Equinor and SSE Thermal are stepping up their efforts to contribute to decarbonization in the UK as Energy Capital Partners (ECP), an energy-transition infrastructure investor, is selling Triton Power to the companies, and they are preparing to use hydrogen in the Saltend Power Station.
The key plant in Triton Power’s deal is the 1.2 GW Saltend Power Stations.
In Equinor’s H2H Saltend hydrogen project, natural gas would be transformed into hydrogen via carbon capture and storage, with more than 95 percent of its CO2 content captured.
In Equinor’s H2H Saltend hydrogen project, natural gas would be transformed into hydrogen via carbon capture and storage, with more than 95 percent of its CO2 content captured. The hydrogen project’s anchor customer would then be Saltend Power Station. By making the purchase, Equinor and SSE Thermal might start the process of decarbonizing flexible electricity generation while also helping to stimulate the creation of low carbon hydrogen for industrial use.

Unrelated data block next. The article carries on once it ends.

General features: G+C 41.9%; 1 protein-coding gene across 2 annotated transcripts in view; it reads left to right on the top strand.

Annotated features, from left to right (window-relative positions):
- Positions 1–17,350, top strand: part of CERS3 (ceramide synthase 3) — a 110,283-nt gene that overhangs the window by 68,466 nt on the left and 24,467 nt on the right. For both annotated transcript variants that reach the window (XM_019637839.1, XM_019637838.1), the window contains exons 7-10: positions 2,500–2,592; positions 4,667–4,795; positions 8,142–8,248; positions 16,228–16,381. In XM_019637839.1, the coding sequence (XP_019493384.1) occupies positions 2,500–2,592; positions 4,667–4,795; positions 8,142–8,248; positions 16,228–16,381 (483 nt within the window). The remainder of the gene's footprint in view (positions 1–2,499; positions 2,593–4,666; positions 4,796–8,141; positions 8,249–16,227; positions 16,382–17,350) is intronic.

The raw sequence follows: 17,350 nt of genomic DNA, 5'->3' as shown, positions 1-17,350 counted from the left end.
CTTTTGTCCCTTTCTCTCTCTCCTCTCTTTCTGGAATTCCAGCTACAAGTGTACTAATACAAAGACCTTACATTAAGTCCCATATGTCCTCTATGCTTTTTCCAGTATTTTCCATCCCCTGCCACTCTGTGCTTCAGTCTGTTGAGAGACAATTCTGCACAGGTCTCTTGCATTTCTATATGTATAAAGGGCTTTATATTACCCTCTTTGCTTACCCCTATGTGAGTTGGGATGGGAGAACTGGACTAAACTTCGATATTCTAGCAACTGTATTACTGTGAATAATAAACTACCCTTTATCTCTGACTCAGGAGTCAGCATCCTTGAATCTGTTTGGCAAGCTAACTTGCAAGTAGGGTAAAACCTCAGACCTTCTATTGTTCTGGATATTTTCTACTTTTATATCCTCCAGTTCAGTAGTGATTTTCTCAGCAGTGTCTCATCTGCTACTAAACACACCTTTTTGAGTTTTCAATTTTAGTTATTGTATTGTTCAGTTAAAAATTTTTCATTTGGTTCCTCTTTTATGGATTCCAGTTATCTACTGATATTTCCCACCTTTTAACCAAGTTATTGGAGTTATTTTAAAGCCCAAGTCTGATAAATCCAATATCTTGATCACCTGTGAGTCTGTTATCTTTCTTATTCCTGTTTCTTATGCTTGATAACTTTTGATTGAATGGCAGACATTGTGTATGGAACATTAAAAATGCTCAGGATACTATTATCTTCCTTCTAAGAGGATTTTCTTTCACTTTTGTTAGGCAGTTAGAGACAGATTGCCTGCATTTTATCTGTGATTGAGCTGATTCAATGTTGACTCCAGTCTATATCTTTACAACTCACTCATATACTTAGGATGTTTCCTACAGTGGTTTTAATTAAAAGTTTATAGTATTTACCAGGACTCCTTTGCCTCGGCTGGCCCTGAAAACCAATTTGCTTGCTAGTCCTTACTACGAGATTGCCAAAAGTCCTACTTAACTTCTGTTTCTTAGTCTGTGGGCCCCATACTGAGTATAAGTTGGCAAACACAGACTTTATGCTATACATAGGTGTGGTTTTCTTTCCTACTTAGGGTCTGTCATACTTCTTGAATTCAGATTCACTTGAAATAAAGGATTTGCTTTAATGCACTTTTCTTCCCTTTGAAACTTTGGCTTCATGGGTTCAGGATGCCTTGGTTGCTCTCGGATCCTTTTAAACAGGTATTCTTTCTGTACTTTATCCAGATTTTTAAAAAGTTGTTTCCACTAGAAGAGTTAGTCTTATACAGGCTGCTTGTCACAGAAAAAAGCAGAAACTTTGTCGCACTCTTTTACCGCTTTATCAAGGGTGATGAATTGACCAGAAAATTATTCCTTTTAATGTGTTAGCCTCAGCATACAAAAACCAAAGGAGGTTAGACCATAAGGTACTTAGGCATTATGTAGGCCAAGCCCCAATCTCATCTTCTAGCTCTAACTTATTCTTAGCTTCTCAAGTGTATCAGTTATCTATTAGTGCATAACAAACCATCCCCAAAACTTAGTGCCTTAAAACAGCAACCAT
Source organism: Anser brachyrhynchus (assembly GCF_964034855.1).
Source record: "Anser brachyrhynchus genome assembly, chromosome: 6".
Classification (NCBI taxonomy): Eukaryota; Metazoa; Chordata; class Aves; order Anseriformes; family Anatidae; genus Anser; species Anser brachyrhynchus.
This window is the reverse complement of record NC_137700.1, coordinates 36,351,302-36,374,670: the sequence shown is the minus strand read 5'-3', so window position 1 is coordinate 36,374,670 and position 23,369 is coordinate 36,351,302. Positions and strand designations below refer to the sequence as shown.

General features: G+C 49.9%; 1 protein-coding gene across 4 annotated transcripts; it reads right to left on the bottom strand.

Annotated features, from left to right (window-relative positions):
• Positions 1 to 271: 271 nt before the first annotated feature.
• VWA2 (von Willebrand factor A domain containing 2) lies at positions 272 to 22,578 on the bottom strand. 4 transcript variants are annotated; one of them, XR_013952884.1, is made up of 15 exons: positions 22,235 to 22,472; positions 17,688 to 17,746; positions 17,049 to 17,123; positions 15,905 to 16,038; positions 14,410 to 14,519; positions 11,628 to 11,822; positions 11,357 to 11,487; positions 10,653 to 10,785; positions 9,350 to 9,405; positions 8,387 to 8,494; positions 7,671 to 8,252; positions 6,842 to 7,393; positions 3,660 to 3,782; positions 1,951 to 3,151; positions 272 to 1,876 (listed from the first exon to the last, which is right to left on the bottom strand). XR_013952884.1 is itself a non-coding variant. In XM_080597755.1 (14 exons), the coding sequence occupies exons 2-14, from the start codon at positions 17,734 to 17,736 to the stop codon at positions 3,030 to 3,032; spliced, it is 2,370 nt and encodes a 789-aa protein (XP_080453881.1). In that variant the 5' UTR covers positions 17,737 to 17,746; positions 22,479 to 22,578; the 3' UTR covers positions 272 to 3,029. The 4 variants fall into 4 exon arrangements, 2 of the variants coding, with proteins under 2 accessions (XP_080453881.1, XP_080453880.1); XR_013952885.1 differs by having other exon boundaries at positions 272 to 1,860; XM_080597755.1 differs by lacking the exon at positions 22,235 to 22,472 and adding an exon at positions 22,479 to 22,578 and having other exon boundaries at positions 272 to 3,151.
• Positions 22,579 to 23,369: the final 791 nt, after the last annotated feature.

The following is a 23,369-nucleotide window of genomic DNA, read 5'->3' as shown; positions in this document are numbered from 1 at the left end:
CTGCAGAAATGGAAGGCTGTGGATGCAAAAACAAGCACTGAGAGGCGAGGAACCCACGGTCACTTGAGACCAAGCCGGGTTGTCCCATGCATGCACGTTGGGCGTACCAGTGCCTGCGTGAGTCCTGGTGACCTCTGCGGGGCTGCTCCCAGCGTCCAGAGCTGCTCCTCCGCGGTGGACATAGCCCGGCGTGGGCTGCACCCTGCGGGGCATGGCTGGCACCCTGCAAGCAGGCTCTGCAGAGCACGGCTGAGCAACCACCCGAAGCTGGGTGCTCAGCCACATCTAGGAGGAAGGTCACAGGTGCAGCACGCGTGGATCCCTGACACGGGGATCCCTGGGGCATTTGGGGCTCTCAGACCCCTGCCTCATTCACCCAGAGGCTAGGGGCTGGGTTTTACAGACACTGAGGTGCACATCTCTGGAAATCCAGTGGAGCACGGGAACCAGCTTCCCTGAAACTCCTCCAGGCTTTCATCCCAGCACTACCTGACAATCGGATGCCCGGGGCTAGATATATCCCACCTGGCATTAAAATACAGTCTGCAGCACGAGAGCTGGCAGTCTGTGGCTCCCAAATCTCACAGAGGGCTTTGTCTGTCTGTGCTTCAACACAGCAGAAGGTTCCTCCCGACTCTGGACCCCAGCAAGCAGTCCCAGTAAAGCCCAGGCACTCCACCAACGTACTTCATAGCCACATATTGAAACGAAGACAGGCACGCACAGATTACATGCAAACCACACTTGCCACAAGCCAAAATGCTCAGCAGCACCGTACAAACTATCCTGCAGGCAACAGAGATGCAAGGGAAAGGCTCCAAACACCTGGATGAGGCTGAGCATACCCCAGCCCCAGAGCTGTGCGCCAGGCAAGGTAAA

“This acquisition together with SSE Thermal demonstrates our commitment to building a broad energy partnership with the UK. We will continue to work to supply the UK market with reliable energy and to reduce emissions by offering a transition to hydrogen through our hydrogen project H2H Saltend.” says Irene Rummelhoff, Equinor’s executive vice president for Marketing, Midstream and Processing.
Triton Power will be acquired by Equinor and SSE Thermal for £341m. Triton Power will be owned by a joint venture that is 50/50 owned by Equinor and SSE Thermal. As long as the UK National Security Filing and the EU Merger Control approve the acquisition, it is expected to close in September.
Equinor and SSE Thermal now have a wider range of low carbon solutions in the UK with the acquisition of Triton Power. Hydrogen power plants, hydrogen storage, and CCGTs with carbon capture and storage are already planned for Keadby and Peterhead, Scotland.